$60,500 USD | Sold
| Hershey, Pennsylvania
- The height of midcentury American luxury
- The last year of traditional factory-built Chrysler limousines
- One of just 119 examples produced for 1956
- Equipped with power steering and brakes; optional power windows and air conditioning
- Wears a wonderfully patinaed finish of black over a gray cloth and leather interior
As the Chrysler Corporation expanded in the heady post-war years, the top-of-the-line Imperial of 1955 broke free into its own ultra-exclusive marque. No longer badged as a Chrysler, the Imperial was separated into two luxurious model lines, the C69 Imperial sedans and hardtops, which rode on a 130-inch wheelbase, and the C70 Crown Imperial eight-passenger sedans and limousines, which featured an all-new, colossal chassis with a 149.5-inch wheelbase.
All Chryslers for 1955 benefited from Virgil Exner’s new Forward Look styling, but the Imperials differentiated themselves with a bold new egg-crate grille and dramatic “gun-sight” taillights borrowed from the Ghia-built K-310 and d’Elegance concept cars. For 1956, the Imperial hardtop coupe was dubbed “Southampton” after the posh Long Island town, and a four-door pillarless version was added. Crown Imperials continued as before, with eight-passenger sedans and limousines produced in limited numbers of 51 and 119, respectively. After 1956, Imperial Limousine production shifted overseas to Italian coachbuilder Ghia. This shift meant that the 1956 models were the last of the traditional full-size, factory-built Chrysler limousines and represented the end of an era in American opulence.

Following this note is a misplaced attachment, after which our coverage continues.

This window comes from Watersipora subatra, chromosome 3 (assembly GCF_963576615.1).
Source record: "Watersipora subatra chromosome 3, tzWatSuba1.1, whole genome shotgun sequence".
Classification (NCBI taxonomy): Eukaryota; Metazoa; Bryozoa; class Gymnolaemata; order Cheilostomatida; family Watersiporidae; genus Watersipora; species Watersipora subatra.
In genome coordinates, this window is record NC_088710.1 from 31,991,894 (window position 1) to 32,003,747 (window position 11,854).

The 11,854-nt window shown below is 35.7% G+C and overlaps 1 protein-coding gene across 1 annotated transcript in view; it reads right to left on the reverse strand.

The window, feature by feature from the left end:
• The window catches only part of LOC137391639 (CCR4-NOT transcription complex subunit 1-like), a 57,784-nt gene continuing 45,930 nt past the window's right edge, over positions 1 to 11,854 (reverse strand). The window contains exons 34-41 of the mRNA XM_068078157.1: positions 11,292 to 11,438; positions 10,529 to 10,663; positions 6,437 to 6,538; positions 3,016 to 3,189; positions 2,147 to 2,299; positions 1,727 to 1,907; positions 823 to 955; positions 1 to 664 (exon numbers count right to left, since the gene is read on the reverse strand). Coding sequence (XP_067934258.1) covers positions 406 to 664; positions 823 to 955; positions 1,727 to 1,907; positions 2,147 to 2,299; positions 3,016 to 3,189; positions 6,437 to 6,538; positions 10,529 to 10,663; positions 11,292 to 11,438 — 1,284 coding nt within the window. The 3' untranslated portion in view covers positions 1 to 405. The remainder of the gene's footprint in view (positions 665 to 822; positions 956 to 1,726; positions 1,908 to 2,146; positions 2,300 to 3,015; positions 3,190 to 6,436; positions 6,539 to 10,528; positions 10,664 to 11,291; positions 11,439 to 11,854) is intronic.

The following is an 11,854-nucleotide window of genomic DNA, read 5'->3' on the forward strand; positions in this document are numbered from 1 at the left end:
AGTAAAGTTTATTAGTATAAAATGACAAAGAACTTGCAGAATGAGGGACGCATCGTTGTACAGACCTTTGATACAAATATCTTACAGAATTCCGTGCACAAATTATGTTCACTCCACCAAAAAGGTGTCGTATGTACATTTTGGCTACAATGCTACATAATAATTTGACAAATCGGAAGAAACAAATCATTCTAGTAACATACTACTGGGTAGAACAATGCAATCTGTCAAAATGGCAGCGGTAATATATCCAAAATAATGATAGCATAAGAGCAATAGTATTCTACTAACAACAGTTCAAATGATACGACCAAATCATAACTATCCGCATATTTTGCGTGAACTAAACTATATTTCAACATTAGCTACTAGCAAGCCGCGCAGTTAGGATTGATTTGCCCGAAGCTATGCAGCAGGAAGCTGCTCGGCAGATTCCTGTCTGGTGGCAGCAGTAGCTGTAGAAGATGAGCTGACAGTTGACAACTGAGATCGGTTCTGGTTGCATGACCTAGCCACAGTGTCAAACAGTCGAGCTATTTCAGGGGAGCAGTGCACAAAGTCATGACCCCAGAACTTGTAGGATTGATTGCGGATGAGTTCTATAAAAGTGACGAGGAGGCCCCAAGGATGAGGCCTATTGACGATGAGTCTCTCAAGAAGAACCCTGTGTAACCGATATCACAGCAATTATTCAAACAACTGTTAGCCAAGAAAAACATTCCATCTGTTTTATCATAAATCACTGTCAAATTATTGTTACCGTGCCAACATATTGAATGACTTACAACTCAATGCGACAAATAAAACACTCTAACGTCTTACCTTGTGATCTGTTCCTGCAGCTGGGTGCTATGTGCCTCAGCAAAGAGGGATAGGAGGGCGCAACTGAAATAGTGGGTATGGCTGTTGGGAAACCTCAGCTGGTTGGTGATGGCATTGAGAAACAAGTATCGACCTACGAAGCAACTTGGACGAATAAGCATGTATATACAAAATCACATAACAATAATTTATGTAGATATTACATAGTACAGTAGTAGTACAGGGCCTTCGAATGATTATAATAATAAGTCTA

This 1956 Crown Imperial Limousine features seating for eight and a divider separating the rear compartment. Wearing a lovely patina, the car is elegantly presented in black with gray cloth in the passenger compartment; the chauffer’s sumptuous bench seat is trimmed in black leather and complemented with matching carpet. A particularly well-appointed example, this Imperial Limousine is fitted with optional factory air conditioning, power windows--including for the divider—as well as the Imperial’s standard four-way power seats, power steering, power brakes, and pushbutton Powerflite automatic transmission.
The height of midcentury American luxury, this Crown Imperial Limousine, with its lovely patina and grand presentation, is sure to make a show-stopping entrance at any affair.